The present results support the study of mutations of the EGFR gene in samples from metastatic nodes obtained through EBUS-TBNA in lung adenocarcinoma. The prevalence of EGFR gene mutations in these patients in the present series is close to 10%, a frequency similar to that reported in another study in Spain that examined lung tumour samples 3. In the present series, EBUS-TBNA provided the only sample that showed EGFR mutations in 5% of patients with lung adenocarcinoma, and emerged as a technique with a clear advantage over other nonsurgical techniques for obtaining samples suitable for genetic analysis in these patients. Sampling with EBUS-TBNA is performed under direct vision, and, since it is a real-time procedure, can be repeated in order to obtain the volume of tumour cells appropriate for genetic determinations.
Mutations of the EGFR gene were not found in the 11 studied patients with unspecified NSCLC. The reported prevalence of EGFR mutations in this type of lung cancer is lower than that in adenocarcinoma cases. This observation is in line with other studies, in which the greater number of EGFR mutations occurred among those with adenocarcinoma, their prevalence being lower in those with unspecified NSCLC 2, 6, 7, 28, 29. In some of these previous studies, as in the present one, mutations were, likewise, not found in unspecified NSCLC cases 7, 29, 30; others, however, have detected mutations in this type of lung cancer 2, 6. Thus, despite a probably lower prevalence in unspecified NSCLC, and the negativity of the present results in patients with this diagnosis, the study of EGFR mutations in samples obtained by EBUS-TBNA from patients with unspecified NSCLC may occasionally identify mutations in patients, who can be treated accordingly.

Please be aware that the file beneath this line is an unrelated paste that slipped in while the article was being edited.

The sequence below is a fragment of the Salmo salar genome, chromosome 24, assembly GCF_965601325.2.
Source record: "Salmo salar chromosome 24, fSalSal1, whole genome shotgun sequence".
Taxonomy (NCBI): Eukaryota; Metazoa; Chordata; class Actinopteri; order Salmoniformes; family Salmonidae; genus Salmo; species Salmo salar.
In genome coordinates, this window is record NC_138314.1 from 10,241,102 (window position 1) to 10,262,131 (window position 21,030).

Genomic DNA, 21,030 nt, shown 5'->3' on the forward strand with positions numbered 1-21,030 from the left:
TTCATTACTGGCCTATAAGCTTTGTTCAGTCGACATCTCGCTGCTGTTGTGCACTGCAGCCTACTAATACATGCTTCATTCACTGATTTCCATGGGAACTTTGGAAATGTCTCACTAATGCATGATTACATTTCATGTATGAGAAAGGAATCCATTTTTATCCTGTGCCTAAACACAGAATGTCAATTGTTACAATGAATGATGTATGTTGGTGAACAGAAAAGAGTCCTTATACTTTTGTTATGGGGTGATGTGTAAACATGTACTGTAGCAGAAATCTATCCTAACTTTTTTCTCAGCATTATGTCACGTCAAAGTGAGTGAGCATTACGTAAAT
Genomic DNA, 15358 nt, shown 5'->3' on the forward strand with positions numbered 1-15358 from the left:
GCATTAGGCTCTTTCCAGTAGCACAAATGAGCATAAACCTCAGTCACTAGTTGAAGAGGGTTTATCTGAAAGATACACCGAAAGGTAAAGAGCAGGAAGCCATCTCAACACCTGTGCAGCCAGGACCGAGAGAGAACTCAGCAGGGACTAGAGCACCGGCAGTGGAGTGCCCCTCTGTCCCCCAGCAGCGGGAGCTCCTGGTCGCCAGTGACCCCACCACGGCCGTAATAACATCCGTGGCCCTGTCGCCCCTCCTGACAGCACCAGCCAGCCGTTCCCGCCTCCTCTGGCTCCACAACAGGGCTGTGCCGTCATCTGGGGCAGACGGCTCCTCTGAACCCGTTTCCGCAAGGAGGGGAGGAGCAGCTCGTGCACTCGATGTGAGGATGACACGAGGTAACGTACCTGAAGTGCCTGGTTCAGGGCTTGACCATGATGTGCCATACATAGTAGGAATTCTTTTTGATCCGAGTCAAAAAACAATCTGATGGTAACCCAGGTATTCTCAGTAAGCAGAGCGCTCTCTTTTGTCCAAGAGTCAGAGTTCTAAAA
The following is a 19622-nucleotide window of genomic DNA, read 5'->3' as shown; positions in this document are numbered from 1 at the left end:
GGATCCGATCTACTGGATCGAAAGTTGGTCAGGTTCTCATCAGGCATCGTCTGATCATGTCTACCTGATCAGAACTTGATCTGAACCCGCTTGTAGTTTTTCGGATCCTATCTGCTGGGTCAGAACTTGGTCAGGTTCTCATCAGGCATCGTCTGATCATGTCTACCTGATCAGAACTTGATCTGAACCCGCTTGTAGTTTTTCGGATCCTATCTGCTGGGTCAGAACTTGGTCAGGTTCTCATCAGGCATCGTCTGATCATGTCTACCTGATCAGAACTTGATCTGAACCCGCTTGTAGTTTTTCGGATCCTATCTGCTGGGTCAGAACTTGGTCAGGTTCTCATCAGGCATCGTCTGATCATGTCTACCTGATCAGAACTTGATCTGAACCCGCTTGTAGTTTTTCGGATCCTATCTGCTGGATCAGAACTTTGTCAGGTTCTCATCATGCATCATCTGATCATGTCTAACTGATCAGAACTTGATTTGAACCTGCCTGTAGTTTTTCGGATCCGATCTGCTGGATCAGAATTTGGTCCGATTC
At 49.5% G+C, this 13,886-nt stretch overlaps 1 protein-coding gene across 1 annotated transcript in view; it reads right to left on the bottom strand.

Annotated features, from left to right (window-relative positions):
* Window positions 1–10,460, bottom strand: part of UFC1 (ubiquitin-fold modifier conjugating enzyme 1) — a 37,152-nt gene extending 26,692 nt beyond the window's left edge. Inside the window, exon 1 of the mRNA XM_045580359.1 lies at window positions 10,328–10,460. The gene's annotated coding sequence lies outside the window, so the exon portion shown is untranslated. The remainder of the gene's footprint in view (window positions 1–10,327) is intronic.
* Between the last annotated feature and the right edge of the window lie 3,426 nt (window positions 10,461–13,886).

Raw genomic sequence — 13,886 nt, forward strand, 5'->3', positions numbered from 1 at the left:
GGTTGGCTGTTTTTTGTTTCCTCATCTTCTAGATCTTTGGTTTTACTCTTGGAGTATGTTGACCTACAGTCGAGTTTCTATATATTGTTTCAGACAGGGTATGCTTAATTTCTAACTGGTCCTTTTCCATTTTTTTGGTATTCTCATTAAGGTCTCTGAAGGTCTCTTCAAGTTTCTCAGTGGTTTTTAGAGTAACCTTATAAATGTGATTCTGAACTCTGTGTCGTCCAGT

EGFR mutations were found in slightly more than a tenth of the patients with adenocarcinoma in the present study, a figure lower than the 25% prevalence found by Nakijama et al. 14 in Asians, an expected finding considering the different genetic backgrounds of European and Eastern Asian populations 31, 32. In the present patients, EGFR mutations in exon 21 were single point mutations at amino acid 858, as was reported by Nakijama et al. 14, although those authors also found a double point mutation of this exon in one patient. The present results confirm that EBUS-TBNA is a useful technique for obtaining histology cores suitable for genetic analysis in European populations, who show a lower prevalence of these mutations than Asians.
To conclude, the present study demonstrated that samples obtained by EBUS-TBNA are useful for detecting EGFR mutations in patients with lung adenocarcinoma, and positive results can be expected in nearly a tenth of patients with this diagnosis studied using this technique who exhibit metastasis in mediastinal or lobar nodes, EBUS-TBNA being the only technique providing adequate samples for this determination in 5% of patients. The results obtained by genetic analysis of the material recovered by EBUS-TBNA may determine a change in the treatment pattern of these patients, permitting its simplification and improving their prognosis.
This study was supported by funds from the Centre for Biomedical Research in Respiratory Diseases (CibeRes; Bunyola, Spain), Health Research Fund (Madrid, Spain; 070170), Spanish Society of Pulmonology and Thoracic Surgery (Barcelona, Spain), Catalan Pulmonology Society (Barcelona, Spain), Spanish Respiratory Endoscopy Association (Seville, Spain) and Thematic Network of Cooperative Cancer Research (Salamanca, Spain; RD06/0020/0056). The CibeRes is an initiative of the Carlos III Health Institute (Madrid, Spain).
Statement of interest
The authors thank A. Ruiz for technical assistance during the performance of the procedures. M.E. Kerans assisted with English expression in versions of the manuscript.
- Received February 17, 2009.
- Accepted July 24, 2009.
- © ERS Journals Ltd